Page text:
Mego Super Heroes
Synopsis of Toy
It was a pretty good deal, being super in the 70’s. Wonder Woman, Spider-Man and The Incredible Hulk got prime time shows. The Super Friends ruled the Saturday morning airwaves. Superman starred in one of the biggest movies of the decade. And nearly every major player in superheroland ended up immortalized in one of the great action figure lines, Mego’s Official World’s Greatest Super Heroes.
Starting in 1972, the cream of the crop from DC and Marvel comics worlds joined Mego’s 8-inch revolution of poseable, clothed action figures. Actually, the original four dolls were all DC properties—Superman, Batman and Robin, Aquaman—but their cross-company superfellows soon joined the action. Over the next two years, such comic book notables as Spider-Man, Captain America, The Joker, The Penguin, The Riddler and Green Arrow could be bought and played with by kids everywhere, but surprisingly, so could Batgirl, Wonder Woman, Supergirl and Catwoman. Toymakers had long theorized that action figures were boys’ toys, and boys just weren’t that interested in female heroes. Mego’s line of “World’s Greatest Super-Gals!” proved them wrong.
The 8-inch action figures were the bedrock of Mego’s Super Hero line, but no self-respecting hero would be caught dead without a killer vehicle and a secret fortress. Mego obliged the super ones with everything from the Bat trilogy—Batmobile, Batcycle, Batcopter—to playsets like the Superman Adventure Set and Hall of Justice. Even Captain America and Spider-Man got into the vehicle business, manning the shield-shooting Captain Americar and the Amazing Spider-Car (complete with rear-mounted Web Trap).
When true-to-the-comics vehicles ran out, Mego simply invented new ones: three-wheeled wonders like the Robin-Shuttle, Hulk-Explorer and Spider-Mobile; the programmable Bat-Machine and Spider-Machine; and even a set of vans like the Jokermobile (they gave him a license?) and the Hulk Van (they gave him a license?!). For those second-banana superheroes who may have felt left out, the company also released the “Supervator: Super Action Flyby,” which sent any 8-inch hero sailing down a string line to snatch up the included “Nasty Secret Plans.”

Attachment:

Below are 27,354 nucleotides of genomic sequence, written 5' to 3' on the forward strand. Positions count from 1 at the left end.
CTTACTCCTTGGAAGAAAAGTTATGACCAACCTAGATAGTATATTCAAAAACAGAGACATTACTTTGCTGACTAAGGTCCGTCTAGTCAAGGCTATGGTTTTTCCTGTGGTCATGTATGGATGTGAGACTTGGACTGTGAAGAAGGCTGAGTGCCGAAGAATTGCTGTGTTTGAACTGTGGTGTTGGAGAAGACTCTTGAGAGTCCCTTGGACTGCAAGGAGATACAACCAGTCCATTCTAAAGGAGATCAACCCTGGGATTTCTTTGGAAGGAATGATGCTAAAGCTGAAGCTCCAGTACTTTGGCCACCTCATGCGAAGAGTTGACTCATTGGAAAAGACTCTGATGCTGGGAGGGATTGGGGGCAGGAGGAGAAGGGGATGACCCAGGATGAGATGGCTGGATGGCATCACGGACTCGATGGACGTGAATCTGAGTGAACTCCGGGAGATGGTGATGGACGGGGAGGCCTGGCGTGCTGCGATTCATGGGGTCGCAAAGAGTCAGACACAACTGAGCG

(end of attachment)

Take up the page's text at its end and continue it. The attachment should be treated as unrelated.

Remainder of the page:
Aside from the 8-inch figures, Mego also took its superhero licenses into several other forms: 5-inch “Bend ‘n Flex,” large-size 12-inch figures (including some with magnetic hands and feet), cuddly Super Softies (and Talking Super Softies), limited edition die cast figures, and a Stretch-Armstrong-like line of Elastic Super Heroes. But of the many non-8” figures, the most popular were the less expensive 3¾" Comic Action Heroes.
These smaller figures had their share of famous heroes, but they also had their own playsets and accessories: a smaller Spider-Car, a flying Batcopter (with ripcord action), the villain-munching Mangler and more. Possibly the coolest additions to this line were the playsets—Tower with Invisible Airplane, Exploding Bridge with Batmobile, and Exploding Tower. Using the low-tech innovation of the “Comic Action Activator” (a glorified air pump triggered by a dynamite plunger), doors exploded, buildings collapsed, and towers crumbled, all ready to be rescued by your Comic Action heroes.
Kids snatched up the various Mego Super Hero toys during their super heyday, but by the end of the 70’s, many had moved on to smaller plastic figures with the words “Star Wars” on the box. The World’s Greatest Super Heroes line officially went into retirement in 1982, when Mego declared bankruptcy. Both the Marvel and the DC heroes moved on to new action figure lines, but that didn’t dampen fan enthusiasm for the Mego figures. Today, these classics of the super 70’s can fetch very high prices on the collectibles market, proving that it’s never really a bad time to be super.
Release History of Toy1972 - World's Greatest Super Heroes
1974 - Bend 'n Flex Super Heroes
1974 - Super Softies
1975 - Comic Action Heroes
1978 - DC and Marvel 12" Super Heroes
1979 - Elastic Super Heroes
1979 - Die Cast Super Heroes
1979 - Pocket Super Heroes